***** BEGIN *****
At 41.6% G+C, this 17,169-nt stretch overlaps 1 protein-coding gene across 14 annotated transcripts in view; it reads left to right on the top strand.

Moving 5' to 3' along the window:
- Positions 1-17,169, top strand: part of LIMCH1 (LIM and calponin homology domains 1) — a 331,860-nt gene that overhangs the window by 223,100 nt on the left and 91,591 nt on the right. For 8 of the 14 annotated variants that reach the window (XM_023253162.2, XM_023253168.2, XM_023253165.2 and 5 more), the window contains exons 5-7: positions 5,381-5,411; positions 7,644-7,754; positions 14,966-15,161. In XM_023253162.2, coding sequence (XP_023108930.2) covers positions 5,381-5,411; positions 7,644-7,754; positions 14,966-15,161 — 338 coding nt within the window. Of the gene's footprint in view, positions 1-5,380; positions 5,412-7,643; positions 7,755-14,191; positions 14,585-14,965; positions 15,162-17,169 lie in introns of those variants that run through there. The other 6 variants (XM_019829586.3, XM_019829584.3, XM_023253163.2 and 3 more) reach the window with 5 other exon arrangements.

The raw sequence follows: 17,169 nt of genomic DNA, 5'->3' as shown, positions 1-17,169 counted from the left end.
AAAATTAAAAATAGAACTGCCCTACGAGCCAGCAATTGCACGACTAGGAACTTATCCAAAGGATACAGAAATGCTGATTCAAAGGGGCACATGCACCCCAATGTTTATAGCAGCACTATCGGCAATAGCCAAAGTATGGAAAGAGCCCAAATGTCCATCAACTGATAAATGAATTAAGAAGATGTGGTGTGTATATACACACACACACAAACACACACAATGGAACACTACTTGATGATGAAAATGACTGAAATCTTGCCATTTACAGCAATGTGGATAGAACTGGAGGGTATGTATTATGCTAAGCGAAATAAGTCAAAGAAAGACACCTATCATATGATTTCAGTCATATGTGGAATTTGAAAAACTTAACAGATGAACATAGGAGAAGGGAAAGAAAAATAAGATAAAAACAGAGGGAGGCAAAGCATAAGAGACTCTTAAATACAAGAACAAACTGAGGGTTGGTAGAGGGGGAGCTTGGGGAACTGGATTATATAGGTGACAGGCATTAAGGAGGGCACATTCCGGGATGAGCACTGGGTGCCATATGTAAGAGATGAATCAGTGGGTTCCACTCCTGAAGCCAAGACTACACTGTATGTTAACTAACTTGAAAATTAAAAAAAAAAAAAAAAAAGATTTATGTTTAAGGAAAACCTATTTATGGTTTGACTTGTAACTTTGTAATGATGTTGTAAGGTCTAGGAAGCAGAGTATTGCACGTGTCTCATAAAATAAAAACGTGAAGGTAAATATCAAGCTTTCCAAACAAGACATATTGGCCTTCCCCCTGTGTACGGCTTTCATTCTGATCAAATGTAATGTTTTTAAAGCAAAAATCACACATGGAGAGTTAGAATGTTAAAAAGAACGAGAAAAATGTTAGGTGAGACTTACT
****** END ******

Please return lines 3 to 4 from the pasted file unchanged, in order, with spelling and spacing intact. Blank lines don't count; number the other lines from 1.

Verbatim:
- Positions 1-17,169, top strand: part of LIMCH1 (LIM and calponin homology domains 1) — a 331,860-nt gene that overhangs the window by 223,100 nt on the left and 91,591 nt on the right. For 8 of the 14 annotated variants that reach the window (XM_023253162.2, XM_023253168.2, XM_023253165.2 and 5 more), the window contains exons 5-7: positions 5,381-5,411; positions 7,644-7,754; positions 14,966-15,161. In XM_023253162.2, coding sequence (XP_023108930.2) covers positions 5,381-5,411; positions 7,644-7,754; positions 14,966-15,161 — 338 coding nt within the window. Of the gene's footprint in view, positions 1-5,380; positions 5,412-7,643; positions 7,755-14,191; positions 14,585-14,965; positions 15,162-17,169 lie in introns of those variants that run through there. The other 6 variants (XM_019829586.3, XM_019829584.3, XM_023253163.2 and 3 more) reach the window with 5 other exon arrangements.

The raw sequence follows: 17,169 nt of genomic DNA, 5'->3' as shown, positions 1-17,169 counted from the left end.